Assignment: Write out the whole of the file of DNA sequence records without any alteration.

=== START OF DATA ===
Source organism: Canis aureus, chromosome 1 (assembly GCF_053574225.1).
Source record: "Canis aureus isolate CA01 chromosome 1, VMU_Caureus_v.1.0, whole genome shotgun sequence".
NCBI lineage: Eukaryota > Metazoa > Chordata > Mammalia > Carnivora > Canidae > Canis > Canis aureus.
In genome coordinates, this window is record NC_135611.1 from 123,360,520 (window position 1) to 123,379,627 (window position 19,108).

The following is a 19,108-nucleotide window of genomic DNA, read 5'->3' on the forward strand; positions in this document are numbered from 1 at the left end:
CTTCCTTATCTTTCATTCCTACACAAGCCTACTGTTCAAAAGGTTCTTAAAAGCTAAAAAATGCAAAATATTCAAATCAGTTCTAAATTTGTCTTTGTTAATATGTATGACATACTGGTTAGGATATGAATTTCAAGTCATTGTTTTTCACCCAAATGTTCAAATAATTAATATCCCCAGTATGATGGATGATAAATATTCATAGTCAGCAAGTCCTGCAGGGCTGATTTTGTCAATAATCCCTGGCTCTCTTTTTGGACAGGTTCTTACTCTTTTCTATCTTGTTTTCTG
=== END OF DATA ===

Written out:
Source organism: Canis aureus, chromosome 1 (assembly GCF_053574225.1).
Source record: "Canis aureus isolate CA01 chromosome 1, VMU_Caureus_v.1.0, whole genome shotgun sequence".
NCBI lineage: Eukaryota > Metazoa > Chordata > Mammalia > Carnivora > Canidae > Canis > Canis aureus.
In genome coordinates, this window is record NC_135611.1 from 123,360,520 (window position 1) to 123,379,627 (window position 19,108).

The following is a 19,108-nucleotide window of genomic DNA, read 5'->3' on the forward strand; positions in this document are numbered from 1 at the left end:
CTTCCTTATCTTTCATTCCTACACAAGCCTACTGTTCAAAAGGTTCTTAAAAGCTAAAAAATGCAAAATATTCAAATCAGTTCTAAATTTGTCTTTGTTAATATGTATGACATACTGGTTAGGATATGAATTTCAAGTCATTGTTTTTCACCCAAATGTTCAAATAATTAATATCCCCAGTATGATGGATGATAAATATTCATAGTCAGCAAGTCCTGCAGGGCTGATTTTGTCAATAATCCCTGGCTCTCTTTTTGGACAGGTTCTTACTCTTTTCTATCTTGTTTTCTG